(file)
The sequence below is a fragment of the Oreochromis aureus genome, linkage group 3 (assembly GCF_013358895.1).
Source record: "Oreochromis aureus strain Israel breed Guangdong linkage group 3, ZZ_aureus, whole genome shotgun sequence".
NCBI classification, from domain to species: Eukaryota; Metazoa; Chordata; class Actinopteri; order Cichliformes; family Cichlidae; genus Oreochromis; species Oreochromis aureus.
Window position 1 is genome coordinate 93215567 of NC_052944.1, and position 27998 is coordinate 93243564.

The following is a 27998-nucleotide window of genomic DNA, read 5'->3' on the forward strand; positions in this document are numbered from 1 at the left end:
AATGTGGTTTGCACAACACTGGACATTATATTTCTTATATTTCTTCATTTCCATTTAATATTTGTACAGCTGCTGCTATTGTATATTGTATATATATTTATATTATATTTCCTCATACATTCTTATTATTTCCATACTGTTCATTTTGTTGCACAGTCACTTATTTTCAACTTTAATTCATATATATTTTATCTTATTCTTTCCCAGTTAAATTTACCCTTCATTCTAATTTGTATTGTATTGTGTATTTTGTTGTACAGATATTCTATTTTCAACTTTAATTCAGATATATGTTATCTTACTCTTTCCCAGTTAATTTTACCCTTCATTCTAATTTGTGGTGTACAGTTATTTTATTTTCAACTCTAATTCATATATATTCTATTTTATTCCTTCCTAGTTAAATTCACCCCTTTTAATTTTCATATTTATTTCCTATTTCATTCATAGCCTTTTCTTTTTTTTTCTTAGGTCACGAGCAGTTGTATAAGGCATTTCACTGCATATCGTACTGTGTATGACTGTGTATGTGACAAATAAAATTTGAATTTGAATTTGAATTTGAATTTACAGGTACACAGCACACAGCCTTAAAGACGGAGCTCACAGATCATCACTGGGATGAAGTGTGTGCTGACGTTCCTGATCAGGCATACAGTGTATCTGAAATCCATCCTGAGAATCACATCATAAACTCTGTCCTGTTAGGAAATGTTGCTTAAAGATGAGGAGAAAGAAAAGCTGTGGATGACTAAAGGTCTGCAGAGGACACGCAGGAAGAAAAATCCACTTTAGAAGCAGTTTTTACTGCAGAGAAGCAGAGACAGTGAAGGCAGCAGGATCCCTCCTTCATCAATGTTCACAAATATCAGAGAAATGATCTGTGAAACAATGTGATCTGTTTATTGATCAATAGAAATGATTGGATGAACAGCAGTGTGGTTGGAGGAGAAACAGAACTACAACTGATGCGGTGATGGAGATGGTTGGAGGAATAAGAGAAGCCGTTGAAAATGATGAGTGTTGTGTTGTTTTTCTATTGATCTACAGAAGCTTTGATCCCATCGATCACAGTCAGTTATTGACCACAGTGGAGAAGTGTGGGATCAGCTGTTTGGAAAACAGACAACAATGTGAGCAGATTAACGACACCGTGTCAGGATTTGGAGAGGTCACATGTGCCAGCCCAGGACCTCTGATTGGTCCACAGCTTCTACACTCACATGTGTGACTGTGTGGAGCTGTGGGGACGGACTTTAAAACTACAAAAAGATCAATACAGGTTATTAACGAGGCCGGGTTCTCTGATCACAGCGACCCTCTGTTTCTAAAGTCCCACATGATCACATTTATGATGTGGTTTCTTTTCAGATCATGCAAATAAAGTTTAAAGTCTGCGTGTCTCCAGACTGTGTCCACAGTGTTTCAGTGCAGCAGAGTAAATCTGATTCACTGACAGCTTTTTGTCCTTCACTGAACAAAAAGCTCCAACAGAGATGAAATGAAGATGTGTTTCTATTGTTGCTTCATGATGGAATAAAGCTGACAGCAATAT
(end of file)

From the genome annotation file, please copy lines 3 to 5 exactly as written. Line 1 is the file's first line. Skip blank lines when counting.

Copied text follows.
NCBI classification, from domain to species: Eukaryota; Metazoa; Chordata; class Actinopteri; order Cichliformes; family Cichlidae; genus Oreochromis; species Oreochromis aureus.
Window position 1 is genome coordinate 93215567 of NC_052944.1, and position 27998 is coordinate 93243564.

The following is a 27998-nucleotide window of genomic DNA, read 5'->3' on the forward strand; positions in this document are numbered from 1 at the left end: